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As expected, Google Chrome increased it's market share. For this reason, a website developer will make the first priority to be compatible with Chrome (and therefore the open source Chromium project backed by Google). For this reason, an extension developer will make the Chromium extension framework his first choice.
Despite its trailing market share, the wealth of the Apple consumer base is a push to also develop for Apple's Safari. Also a factor, is that Safari's extension framework is not that different, because Chrome and Safari used to have the same browser engine, named WebKit. In 2013, Google created a fork of WebKit called Blink.
The majority of browsers ditched their own browser engines and started using Chromium's Blink, because they saw the inevitable. Thus, Chrome, Opera, Vivaldi, Brave, and many more run the chromium engine.
Firefox is a notable exception, wanting to continue with their own browser engine. They have been in the process of major overhauls to their web browser. I still believe they should have retained backwards compatibility. All new doesn't preclude backwards compatibility, even if it makes it easier. They end up throwing away everyone's work that came from many years of effort to streamline. The bad juju cannot be regained.
Firefox was awesome, because of how much it could be modified by extensions / addons. With Electrolysis (aka e10s), they are doing away with their XUL foundation for extensions, and the new foundation does not afford as much customization of the browser. Existing extensions, of which there were over 12,000, unless updated, will become incompatible. I think they are killing off the uniqueness of Firefox, that maintains its existing user base.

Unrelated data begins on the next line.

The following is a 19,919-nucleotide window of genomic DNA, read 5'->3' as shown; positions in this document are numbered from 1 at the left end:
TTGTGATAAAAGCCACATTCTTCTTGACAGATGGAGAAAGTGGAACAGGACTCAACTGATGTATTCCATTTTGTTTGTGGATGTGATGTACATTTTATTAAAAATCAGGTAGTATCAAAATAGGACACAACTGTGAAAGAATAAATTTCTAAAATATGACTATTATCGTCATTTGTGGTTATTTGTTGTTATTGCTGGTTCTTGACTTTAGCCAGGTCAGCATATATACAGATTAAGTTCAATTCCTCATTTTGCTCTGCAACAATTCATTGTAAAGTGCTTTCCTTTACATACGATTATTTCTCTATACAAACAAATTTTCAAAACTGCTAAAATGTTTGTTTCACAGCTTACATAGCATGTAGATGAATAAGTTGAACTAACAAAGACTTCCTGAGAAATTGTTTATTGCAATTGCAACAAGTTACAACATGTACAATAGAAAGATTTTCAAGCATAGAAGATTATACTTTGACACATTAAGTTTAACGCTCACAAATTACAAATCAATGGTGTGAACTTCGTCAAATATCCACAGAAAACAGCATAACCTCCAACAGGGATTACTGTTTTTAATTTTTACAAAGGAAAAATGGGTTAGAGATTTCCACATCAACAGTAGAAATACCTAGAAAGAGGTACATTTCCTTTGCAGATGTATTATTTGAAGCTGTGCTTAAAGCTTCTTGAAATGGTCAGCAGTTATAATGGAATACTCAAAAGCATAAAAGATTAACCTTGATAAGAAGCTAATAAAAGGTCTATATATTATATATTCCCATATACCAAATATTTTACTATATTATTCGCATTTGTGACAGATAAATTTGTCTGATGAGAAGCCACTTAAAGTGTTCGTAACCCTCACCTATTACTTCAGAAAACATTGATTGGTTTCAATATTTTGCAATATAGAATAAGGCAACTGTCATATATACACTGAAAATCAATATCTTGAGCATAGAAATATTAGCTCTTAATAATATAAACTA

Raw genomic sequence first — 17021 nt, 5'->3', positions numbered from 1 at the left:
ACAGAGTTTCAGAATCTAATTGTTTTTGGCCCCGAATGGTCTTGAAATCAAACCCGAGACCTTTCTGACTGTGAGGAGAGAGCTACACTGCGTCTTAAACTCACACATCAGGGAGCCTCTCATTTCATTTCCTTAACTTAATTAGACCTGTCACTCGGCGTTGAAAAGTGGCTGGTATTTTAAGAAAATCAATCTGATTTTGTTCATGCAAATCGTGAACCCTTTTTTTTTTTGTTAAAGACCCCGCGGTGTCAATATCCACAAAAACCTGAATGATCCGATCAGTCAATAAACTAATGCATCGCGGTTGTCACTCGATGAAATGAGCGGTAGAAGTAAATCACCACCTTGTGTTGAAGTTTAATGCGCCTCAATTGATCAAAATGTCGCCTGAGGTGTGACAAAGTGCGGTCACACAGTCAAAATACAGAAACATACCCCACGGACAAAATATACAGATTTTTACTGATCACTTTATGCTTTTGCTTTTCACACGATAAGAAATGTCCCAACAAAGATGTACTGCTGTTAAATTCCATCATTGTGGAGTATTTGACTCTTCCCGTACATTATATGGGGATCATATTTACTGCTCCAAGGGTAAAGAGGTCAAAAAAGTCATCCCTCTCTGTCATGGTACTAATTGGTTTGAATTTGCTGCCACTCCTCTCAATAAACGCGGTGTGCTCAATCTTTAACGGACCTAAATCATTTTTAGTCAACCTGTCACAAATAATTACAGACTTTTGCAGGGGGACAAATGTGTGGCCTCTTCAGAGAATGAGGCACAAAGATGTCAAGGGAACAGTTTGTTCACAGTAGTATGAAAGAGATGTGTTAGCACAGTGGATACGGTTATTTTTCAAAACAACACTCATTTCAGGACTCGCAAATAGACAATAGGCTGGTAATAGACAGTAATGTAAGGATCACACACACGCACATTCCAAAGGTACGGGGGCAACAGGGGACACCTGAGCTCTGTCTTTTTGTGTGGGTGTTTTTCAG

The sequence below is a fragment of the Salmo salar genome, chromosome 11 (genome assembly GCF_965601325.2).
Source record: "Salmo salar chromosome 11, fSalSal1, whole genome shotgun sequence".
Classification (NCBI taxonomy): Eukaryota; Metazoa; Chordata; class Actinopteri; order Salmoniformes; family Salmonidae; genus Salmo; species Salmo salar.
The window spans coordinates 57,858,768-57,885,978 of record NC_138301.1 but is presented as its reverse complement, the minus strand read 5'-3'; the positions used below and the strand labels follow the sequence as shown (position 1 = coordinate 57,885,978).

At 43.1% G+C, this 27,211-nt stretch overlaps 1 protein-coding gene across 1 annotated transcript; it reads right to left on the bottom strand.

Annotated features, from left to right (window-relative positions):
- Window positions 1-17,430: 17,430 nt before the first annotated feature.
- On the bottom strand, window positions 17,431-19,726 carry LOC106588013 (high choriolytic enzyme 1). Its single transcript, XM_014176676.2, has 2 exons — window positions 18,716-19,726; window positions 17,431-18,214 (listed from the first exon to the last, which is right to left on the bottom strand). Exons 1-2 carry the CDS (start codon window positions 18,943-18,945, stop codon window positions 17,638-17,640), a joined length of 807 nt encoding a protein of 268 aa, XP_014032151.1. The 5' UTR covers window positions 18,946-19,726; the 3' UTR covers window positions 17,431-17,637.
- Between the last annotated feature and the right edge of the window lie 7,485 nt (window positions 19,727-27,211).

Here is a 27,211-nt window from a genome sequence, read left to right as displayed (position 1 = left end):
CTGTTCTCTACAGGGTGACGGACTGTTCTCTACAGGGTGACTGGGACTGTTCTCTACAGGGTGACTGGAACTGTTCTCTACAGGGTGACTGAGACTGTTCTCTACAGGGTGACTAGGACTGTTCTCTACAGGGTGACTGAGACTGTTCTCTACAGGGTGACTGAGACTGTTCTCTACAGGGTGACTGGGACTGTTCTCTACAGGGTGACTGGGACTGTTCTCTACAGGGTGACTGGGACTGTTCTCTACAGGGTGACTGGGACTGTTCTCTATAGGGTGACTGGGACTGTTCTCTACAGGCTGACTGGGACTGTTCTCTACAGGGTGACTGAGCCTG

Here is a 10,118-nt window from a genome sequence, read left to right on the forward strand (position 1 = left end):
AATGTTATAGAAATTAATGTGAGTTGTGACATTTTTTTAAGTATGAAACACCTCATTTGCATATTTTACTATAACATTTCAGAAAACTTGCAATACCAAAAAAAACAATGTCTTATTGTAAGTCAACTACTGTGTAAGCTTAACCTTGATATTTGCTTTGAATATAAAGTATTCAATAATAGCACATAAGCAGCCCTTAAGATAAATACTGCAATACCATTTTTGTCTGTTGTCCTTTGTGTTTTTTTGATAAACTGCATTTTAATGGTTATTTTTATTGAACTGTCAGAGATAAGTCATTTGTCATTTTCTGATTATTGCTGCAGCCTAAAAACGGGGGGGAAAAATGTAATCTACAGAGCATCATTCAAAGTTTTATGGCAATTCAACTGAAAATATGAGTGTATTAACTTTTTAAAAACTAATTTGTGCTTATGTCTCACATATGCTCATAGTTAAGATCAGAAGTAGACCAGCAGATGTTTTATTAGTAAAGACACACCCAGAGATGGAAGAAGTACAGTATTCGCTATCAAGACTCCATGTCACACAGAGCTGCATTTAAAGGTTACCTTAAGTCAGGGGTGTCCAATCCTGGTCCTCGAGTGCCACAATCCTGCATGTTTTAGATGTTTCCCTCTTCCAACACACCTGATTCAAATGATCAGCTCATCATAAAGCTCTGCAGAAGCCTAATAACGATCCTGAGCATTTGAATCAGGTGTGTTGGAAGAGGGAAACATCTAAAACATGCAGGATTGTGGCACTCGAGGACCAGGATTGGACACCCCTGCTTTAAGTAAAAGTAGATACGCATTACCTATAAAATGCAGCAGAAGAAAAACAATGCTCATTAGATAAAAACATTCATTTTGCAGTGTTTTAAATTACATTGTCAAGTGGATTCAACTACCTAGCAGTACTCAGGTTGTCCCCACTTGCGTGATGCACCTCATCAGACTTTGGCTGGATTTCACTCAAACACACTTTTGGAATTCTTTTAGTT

Why would they do this, intentionally? Because they don't like to share control: “The tight coupling between the browser and its add-ons also creates shorter-term problems for Firefox development. It’s not uncommon for Firefox development to be delayed because of broken add-ons.” More importantly, they have conceded to Chrome as the winner, and are adopting a format for extensions that is compatible with existing Chrome extensions.
Pale Moon is a fork of Firefox, that is lightweight on system resources, and works with a majority of the XUL based extensions available for Firefox. Pale moon will not be adopting e10s. However, since the user base is a minority, the garden of extensions is likely to continue to wither away.
At the end of 2012, I tried to configure Google Chrome the way I had Firefox, since at the time, they had a plentiful library of extensions. I couldn't get what I wanted, because their foundation for extensions does not go as deep into the workings of Chrome. Perhaps I am exaggerating. I got 80 to 90 percent of what I wanted. I did notice, though, that Chrome consumed more memory than my Firefox / Pale Moon counterparts.
I can continue to use an old version of Pale Moon for now, but going forward, I may look into the Vivaldi Web Browser. It is based on Chromium, which is the code that Google Chrome works off of. Chromium and Chrome are not very different.
I think the best design for a web browser, is to be minimalistic, where you can select more functionality through extensions. However, the features added by Vivaldi seem to be few and well selected. The head developer of Vivaldi, used to work for the Opera Web Browser. I never liked how Opera included a lot of functionality I either didn't want, or preferred from another source. I hope he keeps it simple.
While I prefer lightweight web browsers, I don't use them as my primary browser, because they are not mainstream enough to have a rich library of extensions.
I really don't want to use a Microsoft product (it would be like voting for Trump). Microsoft Edge has a dismal library of extensions. There are 5. Internet Explorer didn't have many either. Perhaps there isn't much interest, from anyone with intelligence enough to code an extension.